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It’s like with a rifle, if you just hold it in your hand, you know it’s the right one, you don’t have to shoot.”~Serbian idiom

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Novi Sad sounds like Christmas. I thought this when I first heard the city’s name. With snow all around me, this image of Novi Sad is confirmed. My experience here reminds me of everything I love about the time leading up to Christmas, from the beginning of December on. Snow, comfort, late mornings, good company, hearty food and indulgent desserts, reflections, dancing, joy, laughter, generous kindness, books you can’t but down, rakija liquor to warm the hands and the heart, so many lovely things. I met some wonderful women in this city. Strong, inspiring, beautiful, independent, and so wise. They felt like my friends back home, and I only spent a weekend with them. They are my sisters, even if not by blood, and I hope we will see each other again very soon. I’ll be working on my Serbian cursing for next time as I found a Serbian swear dictionary online. 😉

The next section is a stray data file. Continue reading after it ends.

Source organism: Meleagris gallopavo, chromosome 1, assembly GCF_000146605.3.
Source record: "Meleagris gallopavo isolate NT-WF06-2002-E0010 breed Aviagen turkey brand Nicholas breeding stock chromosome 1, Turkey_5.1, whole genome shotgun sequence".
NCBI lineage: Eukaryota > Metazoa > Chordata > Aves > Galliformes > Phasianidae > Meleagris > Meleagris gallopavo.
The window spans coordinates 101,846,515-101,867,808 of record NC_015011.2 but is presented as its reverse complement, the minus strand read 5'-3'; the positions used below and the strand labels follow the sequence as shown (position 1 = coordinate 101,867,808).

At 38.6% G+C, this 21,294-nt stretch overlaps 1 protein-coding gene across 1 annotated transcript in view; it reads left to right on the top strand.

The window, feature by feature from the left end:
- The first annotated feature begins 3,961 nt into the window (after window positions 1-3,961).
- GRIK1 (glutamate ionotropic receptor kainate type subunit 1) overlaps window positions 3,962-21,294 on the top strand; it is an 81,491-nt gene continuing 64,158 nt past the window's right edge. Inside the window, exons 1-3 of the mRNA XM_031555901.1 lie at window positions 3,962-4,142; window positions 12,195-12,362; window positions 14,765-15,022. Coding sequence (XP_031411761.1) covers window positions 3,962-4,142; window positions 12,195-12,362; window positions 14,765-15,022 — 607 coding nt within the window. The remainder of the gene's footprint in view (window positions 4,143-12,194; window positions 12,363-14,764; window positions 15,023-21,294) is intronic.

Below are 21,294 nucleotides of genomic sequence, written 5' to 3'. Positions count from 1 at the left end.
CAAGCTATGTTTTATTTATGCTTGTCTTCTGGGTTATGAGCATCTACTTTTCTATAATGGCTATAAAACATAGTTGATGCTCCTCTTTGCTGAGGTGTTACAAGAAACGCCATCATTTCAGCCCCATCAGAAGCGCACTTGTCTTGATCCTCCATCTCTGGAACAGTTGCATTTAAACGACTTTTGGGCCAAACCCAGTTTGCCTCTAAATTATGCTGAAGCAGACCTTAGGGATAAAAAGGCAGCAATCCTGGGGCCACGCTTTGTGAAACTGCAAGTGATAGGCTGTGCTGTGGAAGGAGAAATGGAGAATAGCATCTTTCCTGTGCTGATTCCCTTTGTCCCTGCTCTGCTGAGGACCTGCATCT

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Sitting in a French restaurant in Belgrade named Le Molière, I am content. There is a peace in moments of contentment that allows for a clarity and insight not otherwise tapped into. Everything becomes brighter, more defined. Smells are stronger, and one can taste the world. The senses buzz in an awareness of life, of living life. Alone at my table, a cappuccino to my right, a belly full of recommendations that satisfy, and a book in my hand I am sad to finish, I feel complete as I look up to observe humans connecting. Middle-aged women gather, loud and overwhelming, laughing, hugging, enjoying the company of the feminine presence. They have much to tell each other over wine and cigarettes. Outside a little girl falls as she chases the wind. Still learning to use her legs, they run away from her. Parents follow laughing as she struggles to get back up, her marshmallow jacket making it difficult for her to bend her arms. I check her face, and she is giggling as well. The extra padding broke her fall. Her parents help her stand, and she is off running again with a carefree energy that reminds me of the freedom only a child can know. I wonder when I lost it, when each of us loses it to become an adult. A man leans against a pillar. I wonder if I stare at him long enough, he will turn this way. He has been there some time in the cold looking to the right. Is he waiting for someone? He notices me watching and walks away uncomfortable in my awareness. How is it that humans can feel when another is watching as though we have invisible eyes in the back of our heads? Behind him people walk through a gallery observing the world in paint. What do they see of themselves as they stare into another’s imagination? I sprinkle sugar over my cappuccino and scrape the sparkling cream off to melt into my mouth before it dissolves into coffee, a simple delight I learned in Germany that gives me great pleasure, a secret dessert before the meal. I catch the eye of a man walking quickly by and smile. He returns this smile, slowing his pace enough to forget for a moment his mission. Smiles are contagious. If you smile enough at the world, it smiles back at you. Even if it resists, eventually it smiles back. There is something within human beings that is almost instinctual this way, as though our natural self craves such connections and welcomes them. Even if the person is unsure how to smile, our deeper self has a knowledge beyond this life’s experiences to recognize a genuine sign of affection and respond with a widening of the mouth that lifts the heart and carries the soul. A part of me will stay in Belgrade. This city has embraced me with its candlelit tables, nostalgic songs, smokey cafes, empty art galleries, and 2000 year old fortress overlooking a city between two worlds at twilight. I see in it my own dilemma, a feeling of in-between: An American who feels more European; who values the simplicity of the old but finds great pleasure in the indulgences of the new; who craves tranquility and peace found in nature but misses the buzzing people-watching of the city if gone too long; who desires freedom while wishing for roots; a jack of all trades and master of none; one longing for companionship but finding comfort and strength in solitude. Belgrade knows well the in-between, a trade city between worlds colliding, a confluence of rivers with its abandoned lit buildings, wine bars in old refrigerators, raves in unused bunkers and on deserted ships, buildings started but never completed. It knows what it means to be gray. Yes, a part of me will stay with this city because it knows what it means to have one foot on either side of the river not wanting to give up one for the other. It would rather remain in the middle with its turbulence, uncertainty, passion, and instability, to feel what it means to live from every aspect and embrace the black and the white as a hazy gray existence of possibility and discovery.